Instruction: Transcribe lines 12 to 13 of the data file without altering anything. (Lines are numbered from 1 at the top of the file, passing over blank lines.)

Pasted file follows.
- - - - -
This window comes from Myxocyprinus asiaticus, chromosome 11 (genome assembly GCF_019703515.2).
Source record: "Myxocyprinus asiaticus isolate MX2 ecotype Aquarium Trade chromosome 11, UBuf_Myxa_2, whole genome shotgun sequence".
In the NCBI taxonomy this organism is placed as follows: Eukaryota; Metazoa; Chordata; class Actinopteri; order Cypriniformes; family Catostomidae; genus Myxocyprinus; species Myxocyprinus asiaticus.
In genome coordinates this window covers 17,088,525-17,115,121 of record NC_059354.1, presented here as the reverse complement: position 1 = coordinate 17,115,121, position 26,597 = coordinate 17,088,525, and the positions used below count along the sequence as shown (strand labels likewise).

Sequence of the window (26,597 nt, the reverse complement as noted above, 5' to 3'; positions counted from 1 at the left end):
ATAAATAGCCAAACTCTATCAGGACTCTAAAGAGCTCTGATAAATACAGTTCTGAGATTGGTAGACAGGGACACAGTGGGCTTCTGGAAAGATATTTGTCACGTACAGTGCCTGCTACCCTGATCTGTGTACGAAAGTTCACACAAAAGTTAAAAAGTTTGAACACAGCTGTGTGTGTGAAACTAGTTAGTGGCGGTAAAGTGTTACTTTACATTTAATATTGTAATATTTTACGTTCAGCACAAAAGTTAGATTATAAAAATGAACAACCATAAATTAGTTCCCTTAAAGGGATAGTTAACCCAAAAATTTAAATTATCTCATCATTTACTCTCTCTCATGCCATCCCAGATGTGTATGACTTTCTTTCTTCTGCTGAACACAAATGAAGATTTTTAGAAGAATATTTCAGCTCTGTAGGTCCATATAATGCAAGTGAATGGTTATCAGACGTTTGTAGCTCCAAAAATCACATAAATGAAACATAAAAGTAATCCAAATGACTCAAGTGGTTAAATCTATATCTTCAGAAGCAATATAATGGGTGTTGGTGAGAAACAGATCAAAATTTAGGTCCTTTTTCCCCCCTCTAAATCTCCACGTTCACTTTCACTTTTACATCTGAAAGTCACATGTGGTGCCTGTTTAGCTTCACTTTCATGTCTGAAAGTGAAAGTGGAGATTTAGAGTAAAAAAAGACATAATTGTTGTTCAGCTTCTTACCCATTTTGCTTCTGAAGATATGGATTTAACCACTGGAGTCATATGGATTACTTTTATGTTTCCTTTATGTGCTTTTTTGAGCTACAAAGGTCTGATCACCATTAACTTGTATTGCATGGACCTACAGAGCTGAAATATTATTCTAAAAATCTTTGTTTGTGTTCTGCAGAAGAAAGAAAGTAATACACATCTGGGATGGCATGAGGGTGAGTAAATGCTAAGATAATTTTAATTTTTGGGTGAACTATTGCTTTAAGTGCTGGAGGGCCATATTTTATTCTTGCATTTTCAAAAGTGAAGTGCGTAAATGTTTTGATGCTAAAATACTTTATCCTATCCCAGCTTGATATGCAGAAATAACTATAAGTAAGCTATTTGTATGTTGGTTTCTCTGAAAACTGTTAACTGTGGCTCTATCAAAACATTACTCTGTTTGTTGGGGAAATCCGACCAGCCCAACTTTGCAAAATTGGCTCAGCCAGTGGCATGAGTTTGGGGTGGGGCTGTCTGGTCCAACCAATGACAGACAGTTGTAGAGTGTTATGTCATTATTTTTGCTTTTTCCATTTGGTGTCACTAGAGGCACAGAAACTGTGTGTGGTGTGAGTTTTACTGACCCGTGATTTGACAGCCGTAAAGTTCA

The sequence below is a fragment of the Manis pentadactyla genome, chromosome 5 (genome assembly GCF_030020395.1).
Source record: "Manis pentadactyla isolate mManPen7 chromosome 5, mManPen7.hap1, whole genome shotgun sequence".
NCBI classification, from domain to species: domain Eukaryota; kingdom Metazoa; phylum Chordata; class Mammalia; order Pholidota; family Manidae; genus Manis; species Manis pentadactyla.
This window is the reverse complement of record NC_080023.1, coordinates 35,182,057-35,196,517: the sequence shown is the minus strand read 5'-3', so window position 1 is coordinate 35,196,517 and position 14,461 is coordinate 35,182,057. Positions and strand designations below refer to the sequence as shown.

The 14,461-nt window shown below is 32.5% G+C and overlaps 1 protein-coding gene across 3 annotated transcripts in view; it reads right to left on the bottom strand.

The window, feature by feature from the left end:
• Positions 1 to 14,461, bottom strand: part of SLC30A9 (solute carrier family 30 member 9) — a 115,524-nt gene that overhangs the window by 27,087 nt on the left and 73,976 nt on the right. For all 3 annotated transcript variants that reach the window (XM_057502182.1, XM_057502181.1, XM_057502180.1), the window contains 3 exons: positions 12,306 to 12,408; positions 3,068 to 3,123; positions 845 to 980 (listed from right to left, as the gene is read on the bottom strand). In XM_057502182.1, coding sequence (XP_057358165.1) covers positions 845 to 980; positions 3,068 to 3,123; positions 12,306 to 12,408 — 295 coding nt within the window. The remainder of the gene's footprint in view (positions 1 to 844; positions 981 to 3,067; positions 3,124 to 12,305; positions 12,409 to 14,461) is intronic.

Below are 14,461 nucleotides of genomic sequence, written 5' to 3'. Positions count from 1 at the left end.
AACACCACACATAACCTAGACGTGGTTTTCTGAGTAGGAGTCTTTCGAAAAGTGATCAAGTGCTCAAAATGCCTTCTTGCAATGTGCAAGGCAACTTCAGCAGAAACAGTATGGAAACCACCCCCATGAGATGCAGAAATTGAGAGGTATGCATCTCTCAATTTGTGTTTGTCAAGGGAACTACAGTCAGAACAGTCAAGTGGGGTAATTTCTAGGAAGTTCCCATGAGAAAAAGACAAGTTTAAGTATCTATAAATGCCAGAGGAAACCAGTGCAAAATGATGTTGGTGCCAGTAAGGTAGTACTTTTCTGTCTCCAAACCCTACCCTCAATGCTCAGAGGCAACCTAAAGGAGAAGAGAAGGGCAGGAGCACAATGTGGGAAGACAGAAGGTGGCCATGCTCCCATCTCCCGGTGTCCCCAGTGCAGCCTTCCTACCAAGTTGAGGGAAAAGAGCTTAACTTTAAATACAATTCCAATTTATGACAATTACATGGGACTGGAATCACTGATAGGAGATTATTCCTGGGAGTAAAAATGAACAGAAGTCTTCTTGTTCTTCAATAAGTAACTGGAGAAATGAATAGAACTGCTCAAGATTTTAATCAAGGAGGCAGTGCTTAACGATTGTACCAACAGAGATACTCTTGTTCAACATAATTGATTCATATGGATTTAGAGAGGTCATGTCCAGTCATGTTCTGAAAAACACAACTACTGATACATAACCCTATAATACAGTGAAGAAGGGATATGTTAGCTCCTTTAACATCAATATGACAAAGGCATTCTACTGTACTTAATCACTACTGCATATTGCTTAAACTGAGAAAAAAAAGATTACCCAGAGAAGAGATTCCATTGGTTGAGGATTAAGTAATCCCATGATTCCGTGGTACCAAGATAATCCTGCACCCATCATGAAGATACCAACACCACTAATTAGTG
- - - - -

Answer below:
The window, feature by feature from the left end:
• Positions 1 to 14,461, bottom strand: part of SLC30A9 (solute carrier family 30 member 9) — a 115,524-nt gene that overhangs the window by 27,087 nt on the left and 73,976 nt on the right. For all 3 annotated transcript variants that reach the window (XM_057502182.1, XM_057502181.1, XM_057502180.1), the window contains 3 exons: positions 12,306 to 12,408; positions 3,068 to 3,123; positions 845 to 980 (listed from right to left, as the gene is read on the bottom strand). In XM_057502182.1, coding sequence (XP_057358165.1) covers positions 845 to 980; positions 3,068 to 3,123; positions 12,306 to 12,408 — 295 coding nt within the window. The remainder of the gene's footprint in view (positions 1 to 844; positions 981 to 3,067; positions 3,124 to 12,305; positions 12,409 to 14,461) is intronic.